Monday, July 28, 2008

Ghastly Part II

After some truly fitful sleep, I made my way to the vet with William as soon as they found a spot for us at a local clinic. The poor boy didn't even need his seat-belt; he flopped on the seat next to mine and didn't move until I parked up, edged him out of the car and walked into the practice. Upon examination, the vet identified a rather large foreign object lodged in the upper belly. Because the rest of his organs felt normal, he was certain that this thing would be the one causing the upheaval. He told me to immediately drive him to hospital which he would call while we were on our way.

Once we got there, I opened the waterworks. I was so scared to lose him that I could not even talk straight, in fact, it's a bit of a miracle they even understood what I was saying. As I placed him on the examination table, he didn't even try to stand up. He just laid there, his eyes barely open and his sack-like skinny body unable to move. It's a miracle I managed to drive home without crashing into anything (I did take my precautions; I didn't change from second gear...).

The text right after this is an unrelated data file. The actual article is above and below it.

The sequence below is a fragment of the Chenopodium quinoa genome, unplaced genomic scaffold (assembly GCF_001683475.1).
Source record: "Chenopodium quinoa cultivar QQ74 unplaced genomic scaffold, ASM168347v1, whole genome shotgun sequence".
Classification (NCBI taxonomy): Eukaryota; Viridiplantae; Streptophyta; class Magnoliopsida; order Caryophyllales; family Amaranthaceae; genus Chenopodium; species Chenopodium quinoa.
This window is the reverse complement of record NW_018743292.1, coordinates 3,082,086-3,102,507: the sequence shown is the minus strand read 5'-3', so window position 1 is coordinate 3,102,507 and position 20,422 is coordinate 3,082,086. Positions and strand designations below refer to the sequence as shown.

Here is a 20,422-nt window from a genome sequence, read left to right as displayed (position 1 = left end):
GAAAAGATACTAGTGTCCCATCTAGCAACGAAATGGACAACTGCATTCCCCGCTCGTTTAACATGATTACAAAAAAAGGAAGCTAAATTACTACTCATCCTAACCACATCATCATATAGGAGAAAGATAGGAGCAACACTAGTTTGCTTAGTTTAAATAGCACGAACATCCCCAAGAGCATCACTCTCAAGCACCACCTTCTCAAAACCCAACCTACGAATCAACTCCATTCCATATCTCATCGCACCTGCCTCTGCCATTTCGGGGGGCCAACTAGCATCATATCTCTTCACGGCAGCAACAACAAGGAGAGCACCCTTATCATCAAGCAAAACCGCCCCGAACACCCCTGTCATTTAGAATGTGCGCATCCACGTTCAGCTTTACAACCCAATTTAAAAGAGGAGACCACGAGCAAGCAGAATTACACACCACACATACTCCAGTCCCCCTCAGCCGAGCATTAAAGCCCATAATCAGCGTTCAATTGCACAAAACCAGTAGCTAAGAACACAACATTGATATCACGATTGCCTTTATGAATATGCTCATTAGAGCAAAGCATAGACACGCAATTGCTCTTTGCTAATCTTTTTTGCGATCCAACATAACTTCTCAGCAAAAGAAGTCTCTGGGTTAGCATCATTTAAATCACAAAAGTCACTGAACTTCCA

X-rays identified the foreign object the vet had felt early in the morning. This looked like a peach stone or something like it. Its placement within the abdomen meant that liquid was filling up the stomach, which explains why William suddenly looked round in the middle while the rest of him was sticks and bones. They went ahead with the operation soon after the drip they attached him to had the opportunity to pump some liquids into him. The incision in the intestine allowed them to extract a walnut-like object they were unable to precisely identify, while one in the stomach removed a small radiator cap. Why do I write odes to the Dyson when I have a dog that can do its job? Why do I even have a vacuum cleaner of the electrical sort? Heck, the Dyson doesn't pick up walnuts or radiator caps.

Later in the afternoon, the surgeon called again to reassure me that he was waking up and that the drips would keep him stable and as pain-free as possible. Luckily, with his epilepsy being so stable since November 2005, when I recorded his last seizure, this was not a major concern. Now I just have to pray that he will survive this stunt and that he will be able to come home soon. Meanwhile, I am shattered. I presume a very early night is in order...
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